Project Management

Project management begins with project planning. We will keep you updated with regular reviews, budgets, and risk assessments so that you know how your project is progressing in time, in budget and so that there are no surprises. We accommodate the project management preferences of our clients and we are comfortable working with both Waterfall and Agile Methodologies.

Waterfall

Waterfall project management requires capturing a detailed list of requirements – it is a requirements driven design and testing process. For new products, services or systems requirements capturing can be done during a feasibility study.  Waterfall project management has distinct phases that follow each other sequentially:

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IEC 62304

Formalised life cycle development processes often follow a waterfall methodology.

As an example, IEC 62304 ‘Medical device software – Software life cycle processes’ follows these phases:

 

  1. Software development plan
  2. Software requirements analysis
  3. Software architecture
  4. Software detailed design
  5. Software unit implementation
  6. Software unit verification
  7. Software integration and integration testing
  8. Software system testing
  9. Software release
  10. Software maintenance process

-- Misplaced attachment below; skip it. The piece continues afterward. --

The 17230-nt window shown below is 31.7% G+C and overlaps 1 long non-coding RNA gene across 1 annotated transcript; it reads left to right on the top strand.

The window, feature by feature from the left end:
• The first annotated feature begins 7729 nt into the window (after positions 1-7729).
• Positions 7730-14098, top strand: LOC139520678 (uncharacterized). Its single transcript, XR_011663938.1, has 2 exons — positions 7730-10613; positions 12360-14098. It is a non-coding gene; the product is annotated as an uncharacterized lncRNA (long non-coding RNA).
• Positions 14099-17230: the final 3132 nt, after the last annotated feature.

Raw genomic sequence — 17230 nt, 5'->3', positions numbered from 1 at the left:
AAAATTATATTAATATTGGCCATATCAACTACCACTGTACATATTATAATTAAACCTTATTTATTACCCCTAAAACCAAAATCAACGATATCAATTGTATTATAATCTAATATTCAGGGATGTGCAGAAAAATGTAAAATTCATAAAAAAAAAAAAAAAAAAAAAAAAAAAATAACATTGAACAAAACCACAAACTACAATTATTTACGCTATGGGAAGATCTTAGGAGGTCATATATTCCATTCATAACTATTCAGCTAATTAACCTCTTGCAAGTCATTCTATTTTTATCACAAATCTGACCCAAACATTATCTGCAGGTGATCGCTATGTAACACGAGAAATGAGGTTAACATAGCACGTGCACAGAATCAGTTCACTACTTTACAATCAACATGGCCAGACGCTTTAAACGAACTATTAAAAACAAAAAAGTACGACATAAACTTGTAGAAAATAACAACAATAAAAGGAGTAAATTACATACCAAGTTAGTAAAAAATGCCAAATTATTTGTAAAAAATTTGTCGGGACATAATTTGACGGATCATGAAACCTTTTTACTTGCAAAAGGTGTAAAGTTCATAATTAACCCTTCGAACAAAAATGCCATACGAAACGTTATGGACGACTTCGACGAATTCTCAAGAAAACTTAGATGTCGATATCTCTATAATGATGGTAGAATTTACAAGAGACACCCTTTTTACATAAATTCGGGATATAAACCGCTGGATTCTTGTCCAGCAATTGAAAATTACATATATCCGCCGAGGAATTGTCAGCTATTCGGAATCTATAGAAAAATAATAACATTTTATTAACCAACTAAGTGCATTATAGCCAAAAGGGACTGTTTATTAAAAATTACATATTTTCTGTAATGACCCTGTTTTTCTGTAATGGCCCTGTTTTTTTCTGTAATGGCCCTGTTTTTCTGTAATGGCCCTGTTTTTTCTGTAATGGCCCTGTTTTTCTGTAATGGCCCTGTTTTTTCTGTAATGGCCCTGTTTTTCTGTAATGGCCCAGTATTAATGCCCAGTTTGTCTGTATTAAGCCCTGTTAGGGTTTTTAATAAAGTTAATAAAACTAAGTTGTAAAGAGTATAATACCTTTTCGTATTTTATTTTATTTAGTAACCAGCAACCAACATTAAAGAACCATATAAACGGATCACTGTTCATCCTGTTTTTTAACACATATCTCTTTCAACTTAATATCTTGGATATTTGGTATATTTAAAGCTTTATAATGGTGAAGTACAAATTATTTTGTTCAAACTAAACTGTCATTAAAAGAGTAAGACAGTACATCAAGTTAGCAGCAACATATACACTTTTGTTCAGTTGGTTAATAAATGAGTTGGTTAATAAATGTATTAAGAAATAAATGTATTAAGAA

The Waterfall method requires clear requirements at the beginning of a project but these might not be available, delaying the start of a project and a possible early release of a reduced featured product or service - a minimum viable product (MVP) that can be used for early testing and verification including user testing.

Of course, a reduced feature set product or MVP project can be developed using the Waterfall method. In fact, waterfall methodology works particularly well for smaller well-defined projects.  However, for more complex projects an Agile methodology might be preferable.

 

Agile

The Agile method is more flexible and focusses on the client and/or end user. It is an iterative process of short time periods of between one and four weeks known as sprints or iterations.  The emphasis is to put out an iteration that works at the end of each sprint, where the iteration might not have added functionality but instead address user feedback and evaluation in the field.

A combination of both methods can be used in the same project. App development might follow an agile model and the electronic PCB design might follow a waterfall model. Both methods have their pros and cons.

Returning to IEC 62304 ‘Medical device software – Software life cycle processes’, it is not difficult to see how it can be applied to an agile process. Here the development can follow several routes iterating fully through the steps to a software release or iterating at a lower level.

Most importantly, the approach to project management needs to be pragmatic and the model applied needs to reflect the associated risks, costs, time-to-market and budget.

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